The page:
Free Speech Debate

Thirteen languages. Ten principles. One conversation.

Log in | Register | Mailing list

Loading...
1We – all human beings – must be free and able to express ourselves, and to seek, receive and impart information and ideas, regardless of frontiers.»
2We defend the internet and all other forms of communication against illegitimate encroachments by both public and private powers.»
3We require and create open, diverse media so we can make well-informed decisions and participate fully in political life.»
4We speak openly and with civility about all kinds of human difference.»
5We allow no taboos in the discussion and dissemination of knowledge.»
6We neither make threats of violence nor accept violent intimidation.»
7We respect the believer but not necessarily the content of the belief.»
8We are all entitled to a private life but should accept such scrutiny as is in the public interest.»
9We should be able to counter slurs on our reputations without stifling legitimate debate.»
10We must be free to challenge all limits to freedom of expression and information justified on such grounds as national security, public order, morality and the protection of intellectual property.»

What’s missing?

Is there a vital area we have not addressed? A principle 11? An illuminating case study? Read other people's suggestions and add your own here. Or start the debate in your own language.


Have your say!
Help us work on the principles below
so they work for you.
1We – all human beings – must be free and able to express ourselves, and to seek, receive and impart information and ideas, regardless of frontiers.»
2We defend the internet and all other forms of communication against illegitimate encroachments by both public and private powers.»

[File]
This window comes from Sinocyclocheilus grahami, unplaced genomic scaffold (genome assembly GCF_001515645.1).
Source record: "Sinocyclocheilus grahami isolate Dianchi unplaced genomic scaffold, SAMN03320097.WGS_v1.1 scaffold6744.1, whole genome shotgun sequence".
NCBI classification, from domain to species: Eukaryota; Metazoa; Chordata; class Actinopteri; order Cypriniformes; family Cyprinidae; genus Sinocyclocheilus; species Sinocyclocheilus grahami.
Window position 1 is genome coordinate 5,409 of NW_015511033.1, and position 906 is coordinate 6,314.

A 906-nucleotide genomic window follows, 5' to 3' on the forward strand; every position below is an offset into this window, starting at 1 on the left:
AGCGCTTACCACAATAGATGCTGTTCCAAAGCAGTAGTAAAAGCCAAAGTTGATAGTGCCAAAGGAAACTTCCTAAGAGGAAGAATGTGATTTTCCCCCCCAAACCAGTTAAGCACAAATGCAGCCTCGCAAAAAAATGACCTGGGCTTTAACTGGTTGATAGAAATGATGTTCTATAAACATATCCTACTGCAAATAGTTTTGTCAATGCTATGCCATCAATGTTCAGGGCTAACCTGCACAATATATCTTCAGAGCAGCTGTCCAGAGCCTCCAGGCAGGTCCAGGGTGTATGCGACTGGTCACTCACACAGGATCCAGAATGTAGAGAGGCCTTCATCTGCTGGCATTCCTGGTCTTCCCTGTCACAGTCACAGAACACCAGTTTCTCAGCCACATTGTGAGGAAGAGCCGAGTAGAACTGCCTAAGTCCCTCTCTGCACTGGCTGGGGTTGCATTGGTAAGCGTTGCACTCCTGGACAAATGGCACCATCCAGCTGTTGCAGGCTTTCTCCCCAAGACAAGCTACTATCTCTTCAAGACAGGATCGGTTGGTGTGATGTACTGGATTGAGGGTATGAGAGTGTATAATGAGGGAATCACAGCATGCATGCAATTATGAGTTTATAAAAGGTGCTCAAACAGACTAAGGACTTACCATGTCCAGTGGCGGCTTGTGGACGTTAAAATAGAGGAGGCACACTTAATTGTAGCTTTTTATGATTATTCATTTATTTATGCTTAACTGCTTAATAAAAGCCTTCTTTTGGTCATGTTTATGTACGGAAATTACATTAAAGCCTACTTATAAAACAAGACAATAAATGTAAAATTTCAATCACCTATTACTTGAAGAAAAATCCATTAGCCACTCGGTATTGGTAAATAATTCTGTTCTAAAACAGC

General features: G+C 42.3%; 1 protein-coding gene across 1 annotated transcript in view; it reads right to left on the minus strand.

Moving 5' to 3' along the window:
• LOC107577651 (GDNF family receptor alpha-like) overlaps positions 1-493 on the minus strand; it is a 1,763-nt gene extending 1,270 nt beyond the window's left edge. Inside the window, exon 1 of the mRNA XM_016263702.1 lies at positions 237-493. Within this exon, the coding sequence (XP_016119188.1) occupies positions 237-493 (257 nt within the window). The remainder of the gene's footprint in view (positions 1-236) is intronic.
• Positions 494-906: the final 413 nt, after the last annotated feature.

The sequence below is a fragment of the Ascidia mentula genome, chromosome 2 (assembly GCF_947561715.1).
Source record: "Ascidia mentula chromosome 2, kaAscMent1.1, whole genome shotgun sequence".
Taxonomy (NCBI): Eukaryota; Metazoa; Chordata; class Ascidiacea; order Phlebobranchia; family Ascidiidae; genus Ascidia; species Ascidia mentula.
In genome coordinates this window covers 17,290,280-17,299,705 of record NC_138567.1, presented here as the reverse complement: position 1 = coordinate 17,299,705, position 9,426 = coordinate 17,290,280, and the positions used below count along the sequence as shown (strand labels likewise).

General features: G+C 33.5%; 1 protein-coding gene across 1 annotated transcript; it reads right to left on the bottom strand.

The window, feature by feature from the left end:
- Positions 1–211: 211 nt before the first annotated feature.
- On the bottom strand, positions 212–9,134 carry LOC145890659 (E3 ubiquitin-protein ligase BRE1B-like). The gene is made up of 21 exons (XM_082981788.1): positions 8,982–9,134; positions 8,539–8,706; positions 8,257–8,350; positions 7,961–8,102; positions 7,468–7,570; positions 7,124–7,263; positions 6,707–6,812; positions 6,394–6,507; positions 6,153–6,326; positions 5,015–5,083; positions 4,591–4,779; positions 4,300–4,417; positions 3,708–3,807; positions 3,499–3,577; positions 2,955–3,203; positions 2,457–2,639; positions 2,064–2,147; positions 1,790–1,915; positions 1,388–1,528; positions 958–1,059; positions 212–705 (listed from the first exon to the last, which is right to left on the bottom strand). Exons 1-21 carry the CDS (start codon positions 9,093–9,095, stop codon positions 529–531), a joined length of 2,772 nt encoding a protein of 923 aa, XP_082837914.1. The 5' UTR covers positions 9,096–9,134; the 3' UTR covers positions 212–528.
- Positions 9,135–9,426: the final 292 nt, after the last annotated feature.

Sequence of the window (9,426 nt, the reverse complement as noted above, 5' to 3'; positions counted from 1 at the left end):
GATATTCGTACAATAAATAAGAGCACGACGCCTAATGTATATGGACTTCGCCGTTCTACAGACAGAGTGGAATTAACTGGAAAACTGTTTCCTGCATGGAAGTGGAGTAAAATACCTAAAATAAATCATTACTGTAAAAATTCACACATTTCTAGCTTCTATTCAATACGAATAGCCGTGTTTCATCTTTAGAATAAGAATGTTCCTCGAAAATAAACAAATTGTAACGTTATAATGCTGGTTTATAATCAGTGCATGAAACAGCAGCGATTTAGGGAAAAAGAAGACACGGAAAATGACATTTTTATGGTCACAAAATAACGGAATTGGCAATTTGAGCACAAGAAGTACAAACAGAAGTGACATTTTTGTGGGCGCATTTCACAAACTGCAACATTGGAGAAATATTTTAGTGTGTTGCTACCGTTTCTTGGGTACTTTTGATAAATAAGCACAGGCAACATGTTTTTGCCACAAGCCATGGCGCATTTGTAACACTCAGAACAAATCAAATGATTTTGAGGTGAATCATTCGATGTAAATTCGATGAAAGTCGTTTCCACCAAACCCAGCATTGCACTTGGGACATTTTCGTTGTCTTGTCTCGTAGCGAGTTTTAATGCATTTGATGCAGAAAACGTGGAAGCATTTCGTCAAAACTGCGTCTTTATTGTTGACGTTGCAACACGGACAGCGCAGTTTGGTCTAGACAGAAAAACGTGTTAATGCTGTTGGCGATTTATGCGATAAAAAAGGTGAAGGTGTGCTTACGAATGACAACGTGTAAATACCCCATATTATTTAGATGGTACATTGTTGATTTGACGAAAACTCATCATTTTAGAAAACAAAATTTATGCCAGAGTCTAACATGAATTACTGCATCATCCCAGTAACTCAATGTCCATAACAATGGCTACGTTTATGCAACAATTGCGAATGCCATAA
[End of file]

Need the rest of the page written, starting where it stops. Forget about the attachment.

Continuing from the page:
3We require and create open, diverse media so we can make well-informed decisions and participate fully in political life.»
4We speak openly and with civility about all kinds of human difference.»
5We allow no taboos in the discussion and dissemination of knowledge.»
6We neither make threats of violence nor accept violent intimidation.»
7We respect the believer but not necessarily the content of the belief.»
8We are all entitled to a private life but should accept such scrutiny as is in the public interest.»
9We should be able to counter slurs on our reputations without stifling legitimate debate.»
10We must be free to challenge all limits to freedom of expression and information justified on such grounds as national security, public order, morality and the protection of intellectual property.»

What’s missing?

Is there a vital area we have not addressed? A principle 11? An illuminating case study? Read other people's suggestions and add your own here. Or start the debate in your own language.


Readers' comments

David Cameron

Britain’s proposed online porn filters

How do we strike the right balance between freedom of expression and child protection? Sarah Glatte explores a proposal by the British government.

David Cameron

Britain’s proposed online porn filters

How do we strike the right balance between freedom of expression and child protection? Sarah Glatte explores a proposal by the British government.

David Cameron

Britain’s proposed online porn filters

How do we strike the right balance between freedom of expression and child protection? Sarah Glatte explores a proposal by the British government.

David Cameron

Britain’s proposed online porn filters